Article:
"Muscle mass losses increase by up to 40% after the age of 60," Atkinson said. "It is no longer inevitable once thought. We age because we become inactive, we don't become inactive naturally."
"One out of three older adults will fall. Half of them will fall again within the next 12 months," said Atkinson. Bone density losses at a rate of up to 10% a decade and higher for women during menopause mean falls could be detrimental.
Forty-percent of falls by older adults can be avoided with strength training programs that maintain muscle, agility, reaction skills and ultimately confidence. Abundant research in the past five to 10 years has helped professionals plan best strategies for programs that are safe and effective.
The first eight week Active Aging session begins this week and will feature a pre and post physical and self-report survey by participants. Results of improvements will be shared with the group as well as delivered at the International Council of Active Aging as Atkinson presents this November.
Self-reports of sleep, stress, memory, and mood will be assessed. Strength, balance and function physical assessments will be administered week one and week eight. The twice a week exercise program will feature machine exercises, functional exercises to assist daily activity of living and balance exercise.
The comprehensive program aims to support all aspects of older adults exercise success. The program will include discussions on nutritional evidence for older adults during exercise to optimize muscle protein synthesis. Cardiovascular exercise will not be performed during the weekly sessions but will be recommended on an individual needs basis.
Author of Navigating Fitness After 50: Your GPS For Programs and Professionals You Can Trust, Atkinson has been working with older adults throughout her 30-year fitness career. She recognizes the challenges older adults have in locating a program that provides both adequate stimulus and safe exercise.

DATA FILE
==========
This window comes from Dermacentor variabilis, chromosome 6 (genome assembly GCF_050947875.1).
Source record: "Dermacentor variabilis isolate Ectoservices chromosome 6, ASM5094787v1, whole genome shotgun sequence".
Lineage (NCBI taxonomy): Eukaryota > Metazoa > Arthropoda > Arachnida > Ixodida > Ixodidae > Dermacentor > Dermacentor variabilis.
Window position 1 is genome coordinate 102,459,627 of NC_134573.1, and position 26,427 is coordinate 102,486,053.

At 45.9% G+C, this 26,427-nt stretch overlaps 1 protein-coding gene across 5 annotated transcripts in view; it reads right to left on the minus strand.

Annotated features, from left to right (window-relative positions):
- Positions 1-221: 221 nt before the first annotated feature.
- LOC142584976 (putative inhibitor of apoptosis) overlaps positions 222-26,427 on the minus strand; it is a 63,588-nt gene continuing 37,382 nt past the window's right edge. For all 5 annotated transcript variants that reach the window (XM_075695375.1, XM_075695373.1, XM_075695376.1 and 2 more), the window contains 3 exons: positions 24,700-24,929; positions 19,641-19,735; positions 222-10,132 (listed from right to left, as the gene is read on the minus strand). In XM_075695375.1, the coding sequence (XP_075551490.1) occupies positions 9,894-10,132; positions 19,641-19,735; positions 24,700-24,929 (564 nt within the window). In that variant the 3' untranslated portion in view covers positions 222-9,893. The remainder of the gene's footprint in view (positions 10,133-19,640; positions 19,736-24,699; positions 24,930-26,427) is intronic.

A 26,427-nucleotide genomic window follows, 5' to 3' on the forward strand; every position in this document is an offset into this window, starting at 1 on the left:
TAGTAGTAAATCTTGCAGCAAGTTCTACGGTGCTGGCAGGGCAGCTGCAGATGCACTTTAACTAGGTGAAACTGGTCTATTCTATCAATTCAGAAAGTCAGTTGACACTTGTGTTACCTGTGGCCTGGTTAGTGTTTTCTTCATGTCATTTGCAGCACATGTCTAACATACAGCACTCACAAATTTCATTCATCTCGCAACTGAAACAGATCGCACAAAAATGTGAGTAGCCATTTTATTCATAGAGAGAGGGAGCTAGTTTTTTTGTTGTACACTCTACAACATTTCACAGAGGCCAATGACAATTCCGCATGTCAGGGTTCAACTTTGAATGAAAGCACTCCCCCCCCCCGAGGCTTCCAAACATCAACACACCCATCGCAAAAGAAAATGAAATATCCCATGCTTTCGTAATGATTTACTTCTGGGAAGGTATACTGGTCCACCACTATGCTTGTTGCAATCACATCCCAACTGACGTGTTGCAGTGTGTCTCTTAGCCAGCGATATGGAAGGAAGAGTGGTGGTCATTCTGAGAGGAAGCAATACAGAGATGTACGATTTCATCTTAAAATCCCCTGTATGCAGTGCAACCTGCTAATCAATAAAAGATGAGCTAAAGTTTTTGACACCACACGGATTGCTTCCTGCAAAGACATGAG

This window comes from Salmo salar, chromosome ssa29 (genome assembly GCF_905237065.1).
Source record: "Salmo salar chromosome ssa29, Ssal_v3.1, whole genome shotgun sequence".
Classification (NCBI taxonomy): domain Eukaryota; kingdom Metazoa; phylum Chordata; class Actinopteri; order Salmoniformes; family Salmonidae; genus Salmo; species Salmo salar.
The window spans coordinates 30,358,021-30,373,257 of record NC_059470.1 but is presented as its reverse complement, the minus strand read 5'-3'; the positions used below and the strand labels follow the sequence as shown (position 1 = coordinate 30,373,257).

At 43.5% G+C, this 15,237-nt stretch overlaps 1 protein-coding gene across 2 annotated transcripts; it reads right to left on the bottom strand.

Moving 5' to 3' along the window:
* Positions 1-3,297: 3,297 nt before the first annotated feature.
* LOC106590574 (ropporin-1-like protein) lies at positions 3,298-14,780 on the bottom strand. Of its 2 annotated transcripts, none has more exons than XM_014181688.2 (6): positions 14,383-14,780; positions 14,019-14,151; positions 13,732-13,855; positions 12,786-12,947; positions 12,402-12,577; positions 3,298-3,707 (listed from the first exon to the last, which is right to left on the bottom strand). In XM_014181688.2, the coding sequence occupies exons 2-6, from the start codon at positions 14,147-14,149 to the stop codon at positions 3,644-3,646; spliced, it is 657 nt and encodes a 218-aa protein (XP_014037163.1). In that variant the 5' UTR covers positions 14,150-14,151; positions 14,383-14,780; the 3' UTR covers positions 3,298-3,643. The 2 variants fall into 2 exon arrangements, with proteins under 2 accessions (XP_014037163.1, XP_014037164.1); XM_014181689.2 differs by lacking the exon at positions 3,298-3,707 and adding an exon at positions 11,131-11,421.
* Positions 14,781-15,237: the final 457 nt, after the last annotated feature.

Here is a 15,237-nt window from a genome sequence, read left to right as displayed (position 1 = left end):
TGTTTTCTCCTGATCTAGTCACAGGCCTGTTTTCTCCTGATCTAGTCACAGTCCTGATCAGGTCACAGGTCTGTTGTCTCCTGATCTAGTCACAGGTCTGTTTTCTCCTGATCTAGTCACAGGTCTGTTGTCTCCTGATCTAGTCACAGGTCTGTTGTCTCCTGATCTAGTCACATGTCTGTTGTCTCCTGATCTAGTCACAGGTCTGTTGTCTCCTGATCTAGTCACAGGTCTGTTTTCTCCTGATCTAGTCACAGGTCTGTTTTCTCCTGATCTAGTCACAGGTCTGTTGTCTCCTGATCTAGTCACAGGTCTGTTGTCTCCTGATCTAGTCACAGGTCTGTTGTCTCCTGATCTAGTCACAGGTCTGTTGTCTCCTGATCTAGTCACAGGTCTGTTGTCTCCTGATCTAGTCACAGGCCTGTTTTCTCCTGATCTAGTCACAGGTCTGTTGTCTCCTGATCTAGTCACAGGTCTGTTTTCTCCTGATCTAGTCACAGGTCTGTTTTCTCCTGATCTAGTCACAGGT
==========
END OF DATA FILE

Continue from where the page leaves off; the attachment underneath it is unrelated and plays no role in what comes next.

"The first three little words out of an older adult's mouth are often don't hurt me," Atkinson said. "Our goal is to take a small group of older adults and enhance their comfort and confidence so that by the end of eight weeks not only do they experience results but they have started a new habit they can maintain for the rest of their long active lives."
Participants in the eight week program need not be members of Rallysport to apply. Active older adults don't need any prior experience with strength training but should check with their doctor before beginning a resistance training program. Knowledge of medications that could affect balance should be included in the health history information.
Debra Atkinson, MS, CSCS has been a fitness professional, speaker and university lecturer during her 30-year fitness career. As a Senior Lecturer in Kinesiology at Iowa State University she taught physiology and fitness management to future fitness professionals. She is a wellness coach and fitness business consultant for personal trainers who want to grow their business with smart programming and marketing tools. Learn more at www.voiceforfitness.com or www.rallysportboulder.com